The general disadvantage of this topology is the number of connections
required. The number of connections for the network of servers is equal
(n * n - n) / 2, where n is the number of servers. For example,
with 5 servers you need 10 connections, with 10 servers you need 45
connections, and with 50 servers you need 1225 connections. This is of
course the number of connections across the entire network, each
individual server only needs
n - 1 connections.
The handling of these sockets is all asynchronous Java NIO code which allows the server to handle many connections (all of them) with one thread. From a pure threading perspective, the option is extremely efficient with just one thread to listen and broadcast to many peers.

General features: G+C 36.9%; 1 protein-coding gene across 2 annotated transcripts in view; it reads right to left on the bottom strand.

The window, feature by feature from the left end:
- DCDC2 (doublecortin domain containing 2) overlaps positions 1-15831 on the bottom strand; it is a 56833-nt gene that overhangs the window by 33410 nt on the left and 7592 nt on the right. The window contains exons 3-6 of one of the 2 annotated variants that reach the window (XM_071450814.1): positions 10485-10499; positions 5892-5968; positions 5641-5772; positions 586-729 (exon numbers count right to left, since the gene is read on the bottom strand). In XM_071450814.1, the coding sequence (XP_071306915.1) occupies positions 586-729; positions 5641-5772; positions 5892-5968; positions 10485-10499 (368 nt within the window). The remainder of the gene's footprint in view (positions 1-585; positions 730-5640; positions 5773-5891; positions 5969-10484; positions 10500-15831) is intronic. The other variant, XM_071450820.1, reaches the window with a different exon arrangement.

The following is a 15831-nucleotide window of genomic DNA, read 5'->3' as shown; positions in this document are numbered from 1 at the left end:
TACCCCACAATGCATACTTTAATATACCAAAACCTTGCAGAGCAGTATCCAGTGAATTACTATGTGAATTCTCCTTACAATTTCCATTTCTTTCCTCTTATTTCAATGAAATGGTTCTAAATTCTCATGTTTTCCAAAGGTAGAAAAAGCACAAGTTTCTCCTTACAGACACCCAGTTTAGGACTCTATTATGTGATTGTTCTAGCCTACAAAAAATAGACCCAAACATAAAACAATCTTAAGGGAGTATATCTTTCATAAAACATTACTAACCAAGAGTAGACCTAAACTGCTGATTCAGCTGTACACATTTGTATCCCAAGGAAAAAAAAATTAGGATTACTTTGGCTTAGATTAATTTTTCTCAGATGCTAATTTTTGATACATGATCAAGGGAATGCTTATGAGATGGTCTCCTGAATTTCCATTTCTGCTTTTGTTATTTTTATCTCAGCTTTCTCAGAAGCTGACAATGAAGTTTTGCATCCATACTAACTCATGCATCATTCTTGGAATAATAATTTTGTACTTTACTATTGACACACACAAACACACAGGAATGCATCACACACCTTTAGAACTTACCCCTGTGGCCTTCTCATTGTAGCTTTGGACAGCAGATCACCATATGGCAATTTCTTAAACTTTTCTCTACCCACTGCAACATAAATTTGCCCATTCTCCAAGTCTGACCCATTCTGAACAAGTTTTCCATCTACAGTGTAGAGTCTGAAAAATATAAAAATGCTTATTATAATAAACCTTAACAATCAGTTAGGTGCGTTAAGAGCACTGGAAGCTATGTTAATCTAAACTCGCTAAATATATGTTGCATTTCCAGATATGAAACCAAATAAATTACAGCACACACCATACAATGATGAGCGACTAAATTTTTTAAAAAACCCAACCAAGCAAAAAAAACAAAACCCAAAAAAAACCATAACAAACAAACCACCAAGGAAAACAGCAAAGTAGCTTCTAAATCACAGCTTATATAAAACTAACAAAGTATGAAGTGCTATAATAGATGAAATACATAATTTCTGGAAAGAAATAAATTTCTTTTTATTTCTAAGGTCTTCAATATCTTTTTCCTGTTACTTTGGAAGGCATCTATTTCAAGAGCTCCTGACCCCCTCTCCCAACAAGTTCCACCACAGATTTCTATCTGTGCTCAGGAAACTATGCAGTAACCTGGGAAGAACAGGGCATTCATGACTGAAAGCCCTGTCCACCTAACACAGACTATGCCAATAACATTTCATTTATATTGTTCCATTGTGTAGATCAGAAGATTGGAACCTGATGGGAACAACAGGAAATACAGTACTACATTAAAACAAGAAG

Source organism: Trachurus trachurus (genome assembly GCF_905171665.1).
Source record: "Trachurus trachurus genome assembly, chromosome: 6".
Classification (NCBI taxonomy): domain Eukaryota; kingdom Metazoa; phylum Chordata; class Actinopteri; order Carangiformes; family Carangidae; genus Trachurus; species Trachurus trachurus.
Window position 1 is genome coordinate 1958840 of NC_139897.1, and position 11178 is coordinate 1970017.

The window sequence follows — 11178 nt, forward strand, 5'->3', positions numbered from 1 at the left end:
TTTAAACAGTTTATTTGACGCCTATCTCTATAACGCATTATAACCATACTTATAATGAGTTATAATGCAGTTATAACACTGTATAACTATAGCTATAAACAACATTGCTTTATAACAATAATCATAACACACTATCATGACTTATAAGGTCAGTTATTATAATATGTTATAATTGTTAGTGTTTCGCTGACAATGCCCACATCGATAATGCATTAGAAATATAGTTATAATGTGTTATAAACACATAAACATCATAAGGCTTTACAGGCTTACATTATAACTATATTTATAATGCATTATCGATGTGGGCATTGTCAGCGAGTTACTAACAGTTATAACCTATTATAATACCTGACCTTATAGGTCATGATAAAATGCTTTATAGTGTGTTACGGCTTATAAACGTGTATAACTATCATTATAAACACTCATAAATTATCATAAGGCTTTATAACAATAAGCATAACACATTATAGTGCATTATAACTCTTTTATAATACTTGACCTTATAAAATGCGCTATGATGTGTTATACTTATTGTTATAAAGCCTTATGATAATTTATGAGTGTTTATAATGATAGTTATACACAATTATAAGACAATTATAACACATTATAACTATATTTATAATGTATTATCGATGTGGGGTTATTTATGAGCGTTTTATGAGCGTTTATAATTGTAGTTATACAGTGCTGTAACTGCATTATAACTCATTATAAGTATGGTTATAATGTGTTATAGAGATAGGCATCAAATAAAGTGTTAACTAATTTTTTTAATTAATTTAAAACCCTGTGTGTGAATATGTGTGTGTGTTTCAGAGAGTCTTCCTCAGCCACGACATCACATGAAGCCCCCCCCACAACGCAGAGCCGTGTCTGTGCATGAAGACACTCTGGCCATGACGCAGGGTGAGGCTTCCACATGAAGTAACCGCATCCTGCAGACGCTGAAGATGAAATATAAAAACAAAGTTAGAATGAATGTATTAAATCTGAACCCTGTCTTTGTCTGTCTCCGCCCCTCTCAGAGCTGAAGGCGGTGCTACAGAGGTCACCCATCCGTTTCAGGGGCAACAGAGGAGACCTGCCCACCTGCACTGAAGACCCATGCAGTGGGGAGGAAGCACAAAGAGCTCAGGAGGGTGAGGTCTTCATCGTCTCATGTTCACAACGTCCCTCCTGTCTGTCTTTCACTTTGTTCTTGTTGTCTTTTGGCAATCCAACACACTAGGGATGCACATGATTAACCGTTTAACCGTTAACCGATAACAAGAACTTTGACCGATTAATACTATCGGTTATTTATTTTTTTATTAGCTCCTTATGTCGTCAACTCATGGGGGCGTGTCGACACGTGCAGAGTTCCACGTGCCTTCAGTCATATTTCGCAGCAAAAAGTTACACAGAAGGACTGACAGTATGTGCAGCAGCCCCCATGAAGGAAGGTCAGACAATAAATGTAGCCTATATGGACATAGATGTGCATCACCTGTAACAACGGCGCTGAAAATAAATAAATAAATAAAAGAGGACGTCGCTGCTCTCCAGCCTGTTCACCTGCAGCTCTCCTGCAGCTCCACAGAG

It is possible in this process that two servers learn of each other at the same time and each attempts to connect to the other simultaneously, resulting in two connections between the same two servers. When this happens both servers will detect the extra connection and one of the connections will be dropped and one will be kept. In practice this race condition rarely happens and can be avoided almost entirely by fanning out server startup by as little as 100 milliseconds.